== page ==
Furthermore, researchers found that among a group of
parents who were least likely to vaccinate their future children,
some education campaigns actually added to their reservations.
The study's lead author told Reuters Health that the research is an
extension of his work in political science that found it is
difficult to correct people's misinformation.
"We found political misinformation is often very difficult to
correct and giving people the correct information can backfire,"
said Brendan Nyhan, a political scientist at Dartmouth College in
Hanover, New Hampshire.
"We were interested in seeing if the messages public health agencies
were putting out were effective," he said.
Specifically, Nyhan and his colleagues examined public health
campaigns about the measles-mumps-rubella (MMR) vaccine.
Although national U.S. MMR vaccination rates are high, the
researchers write in Pediatrics that there are states where the rate
dips below 90 percent, which is a commonly used threshold for
so-call herd immunity. Herd immunity is the point where high
vaccination rates within a population may also offer protection to
They also write that maintaining high levels of MMR vaccination is
important because of the increasing number of measles cases reported
in the U.S. and recent outbreaks in the UK. Measles is a highly
contagious respiratory disease that can lead to death.
Another study published by Centers for Disease Control and
Prevention (CDC) researchers in the same journal found that
vaccinating U.S. kids born in 2009 according to the routine
immunization schedule will save about $70 billion and prevent over
40,000 early deaths and over 20 million cases of disease.
For their new study, Nyhan and his colleagues used data from
nationally representative surveys conducted in June and July 2011 of
1,759 parents who were at least 18 years old.
During one survey, parents were asked for general information about
the health of their children and about their attitudes toward
The parents were then randomly assigned to receive one of five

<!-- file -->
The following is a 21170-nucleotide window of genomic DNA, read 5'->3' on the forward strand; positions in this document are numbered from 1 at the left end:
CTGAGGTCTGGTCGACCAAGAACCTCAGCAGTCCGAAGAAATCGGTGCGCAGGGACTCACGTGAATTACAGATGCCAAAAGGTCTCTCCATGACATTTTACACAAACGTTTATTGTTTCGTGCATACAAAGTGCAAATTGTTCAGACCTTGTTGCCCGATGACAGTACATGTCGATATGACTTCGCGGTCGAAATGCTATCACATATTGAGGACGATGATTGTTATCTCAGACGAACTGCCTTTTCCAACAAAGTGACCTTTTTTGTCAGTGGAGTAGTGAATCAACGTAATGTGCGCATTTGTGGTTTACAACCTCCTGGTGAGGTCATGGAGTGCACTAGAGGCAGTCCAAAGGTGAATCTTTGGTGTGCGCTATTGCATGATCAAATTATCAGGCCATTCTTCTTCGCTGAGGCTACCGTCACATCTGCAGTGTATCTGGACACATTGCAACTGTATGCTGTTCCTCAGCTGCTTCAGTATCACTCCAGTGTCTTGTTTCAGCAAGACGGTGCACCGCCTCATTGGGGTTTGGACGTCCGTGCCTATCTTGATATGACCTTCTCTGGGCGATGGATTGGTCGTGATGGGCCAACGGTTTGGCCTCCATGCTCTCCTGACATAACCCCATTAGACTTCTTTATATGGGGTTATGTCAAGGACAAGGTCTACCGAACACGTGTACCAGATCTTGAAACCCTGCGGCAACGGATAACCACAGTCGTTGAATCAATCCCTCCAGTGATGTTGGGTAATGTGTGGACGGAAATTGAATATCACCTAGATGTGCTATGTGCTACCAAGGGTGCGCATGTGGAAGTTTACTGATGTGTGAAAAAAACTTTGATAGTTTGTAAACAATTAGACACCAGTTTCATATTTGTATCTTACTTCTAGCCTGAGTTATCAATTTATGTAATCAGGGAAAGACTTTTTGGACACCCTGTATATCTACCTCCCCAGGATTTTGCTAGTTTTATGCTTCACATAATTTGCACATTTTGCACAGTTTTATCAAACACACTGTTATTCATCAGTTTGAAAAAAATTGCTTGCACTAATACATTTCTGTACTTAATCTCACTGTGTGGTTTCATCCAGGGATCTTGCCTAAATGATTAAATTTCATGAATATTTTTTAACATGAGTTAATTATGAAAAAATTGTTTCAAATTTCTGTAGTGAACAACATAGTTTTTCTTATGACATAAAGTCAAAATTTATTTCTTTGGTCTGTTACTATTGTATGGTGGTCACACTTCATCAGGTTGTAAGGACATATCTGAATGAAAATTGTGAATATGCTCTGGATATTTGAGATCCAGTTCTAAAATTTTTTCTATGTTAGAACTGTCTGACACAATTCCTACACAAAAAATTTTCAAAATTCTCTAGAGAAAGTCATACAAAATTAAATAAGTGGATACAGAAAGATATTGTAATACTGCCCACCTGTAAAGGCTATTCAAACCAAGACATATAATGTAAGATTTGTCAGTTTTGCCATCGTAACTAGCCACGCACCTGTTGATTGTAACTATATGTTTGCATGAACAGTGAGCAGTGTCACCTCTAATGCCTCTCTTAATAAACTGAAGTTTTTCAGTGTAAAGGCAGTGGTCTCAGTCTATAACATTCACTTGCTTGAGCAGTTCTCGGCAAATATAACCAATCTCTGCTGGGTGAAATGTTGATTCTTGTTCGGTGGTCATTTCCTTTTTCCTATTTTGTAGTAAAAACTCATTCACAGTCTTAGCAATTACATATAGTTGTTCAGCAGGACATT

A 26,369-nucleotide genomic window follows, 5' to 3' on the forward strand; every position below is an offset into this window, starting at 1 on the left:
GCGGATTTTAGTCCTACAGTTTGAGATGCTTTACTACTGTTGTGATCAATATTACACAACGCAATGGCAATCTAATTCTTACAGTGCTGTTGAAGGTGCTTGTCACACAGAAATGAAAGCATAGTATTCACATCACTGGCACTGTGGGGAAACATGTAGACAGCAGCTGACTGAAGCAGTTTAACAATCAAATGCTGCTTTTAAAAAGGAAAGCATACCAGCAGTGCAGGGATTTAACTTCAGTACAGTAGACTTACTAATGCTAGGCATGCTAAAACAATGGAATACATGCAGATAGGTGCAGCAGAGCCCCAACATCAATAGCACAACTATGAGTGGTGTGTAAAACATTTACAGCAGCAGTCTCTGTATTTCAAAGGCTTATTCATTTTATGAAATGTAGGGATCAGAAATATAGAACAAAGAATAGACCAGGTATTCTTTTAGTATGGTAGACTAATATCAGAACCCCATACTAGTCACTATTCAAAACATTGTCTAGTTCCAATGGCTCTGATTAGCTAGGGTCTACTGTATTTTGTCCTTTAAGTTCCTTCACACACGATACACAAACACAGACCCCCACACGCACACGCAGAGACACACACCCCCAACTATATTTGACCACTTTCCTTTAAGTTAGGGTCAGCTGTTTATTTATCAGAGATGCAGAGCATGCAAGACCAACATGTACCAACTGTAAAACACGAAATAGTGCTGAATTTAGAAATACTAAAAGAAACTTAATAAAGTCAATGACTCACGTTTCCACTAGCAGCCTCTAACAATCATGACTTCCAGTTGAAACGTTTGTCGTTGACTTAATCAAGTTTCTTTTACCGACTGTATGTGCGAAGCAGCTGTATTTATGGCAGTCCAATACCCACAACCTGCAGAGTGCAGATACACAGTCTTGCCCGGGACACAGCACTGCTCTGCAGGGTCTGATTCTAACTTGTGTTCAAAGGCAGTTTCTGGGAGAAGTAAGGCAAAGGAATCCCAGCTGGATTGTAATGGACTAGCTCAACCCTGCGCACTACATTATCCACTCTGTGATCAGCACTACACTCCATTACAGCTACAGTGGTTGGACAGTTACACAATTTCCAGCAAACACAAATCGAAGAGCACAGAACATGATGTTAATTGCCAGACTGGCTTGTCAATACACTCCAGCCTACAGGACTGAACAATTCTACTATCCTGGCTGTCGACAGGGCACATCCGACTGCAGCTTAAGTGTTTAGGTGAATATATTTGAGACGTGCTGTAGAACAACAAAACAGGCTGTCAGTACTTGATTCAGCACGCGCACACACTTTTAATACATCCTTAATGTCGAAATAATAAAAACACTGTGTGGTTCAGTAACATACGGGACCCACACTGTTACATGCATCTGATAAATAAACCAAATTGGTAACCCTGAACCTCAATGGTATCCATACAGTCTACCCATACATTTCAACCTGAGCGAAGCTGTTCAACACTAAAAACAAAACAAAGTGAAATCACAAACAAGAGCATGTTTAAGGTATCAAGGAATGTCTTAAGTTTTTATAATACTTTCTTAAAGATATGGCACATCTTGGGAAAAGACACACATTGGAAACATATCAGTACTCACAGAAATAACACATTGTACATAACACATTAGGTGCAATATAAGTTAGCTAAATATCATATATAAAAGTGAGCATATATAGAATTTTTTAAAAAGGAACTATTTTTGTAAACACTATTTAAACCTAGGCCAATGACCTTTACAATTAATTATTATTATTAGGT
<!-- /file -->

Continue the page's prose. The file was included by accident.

messages an average of 12 days later and surveyed again after that.
The first message or campaign used information from the CDC to
correct misinformation that the MMR vaccine causes autism, a belief
that has been disproven.
The second and third campaigns also used materials from the CDC to
present information on the risk of the preventable diseases or a
story about one woman's experience with her son being hospitalized
The fourth campaign consisted of pictures of children who had each
Another group of parents was asked to read information about the
cost and benefits of bird feeding to act as a comparison group.
[to top of second column]
During the second survey, there was no significant increase in
parents' intents to vaccinate their future children, but those who
received the CDC information debunking the link between the MMR
vaccine and autism had fewer misperceptions about that topic.
However, among the one third of people who were least likely to
vaccinate any future children they may have, getting those same
materials was linked to an even lower likelihood that they would
That strengthening of convictions among the least likely to
vaccinate may be due to those people coming up with other arguments
to support their beliefs, the researchers write.
"We can't look inside their head," Nyhan said, adding that it's a
theoretical interpretation but consistent with other research.
The researchers also found the campaigns aimed at stressing the
dangers of the preventable diseases only increased parents'
"We need to test public health messages of all sorts to see if
they're effective — especially with some sub-populations that may be
resistant to some public health messages," Nyhan said.
Dr. Mary Healy said it's also important that there not be just one
mass-market public health campaign addressing vaccines.
"This is very important research, because any public health campaign
we release we have to make sure they're effective," said Healy, from
the Center for Vaccine Awareness and Research at Texas Children's
Hospital in Houston. She was not involved with the new research.
Healy said the study also emphasizes the role of the relationship
between the parent and healthcare provider in clearing up
"If I had any message, you need to talk to your healthcare provider
and bring your worries to your healthcare provider," she said.
Pediatrics, online March 3, 2014.
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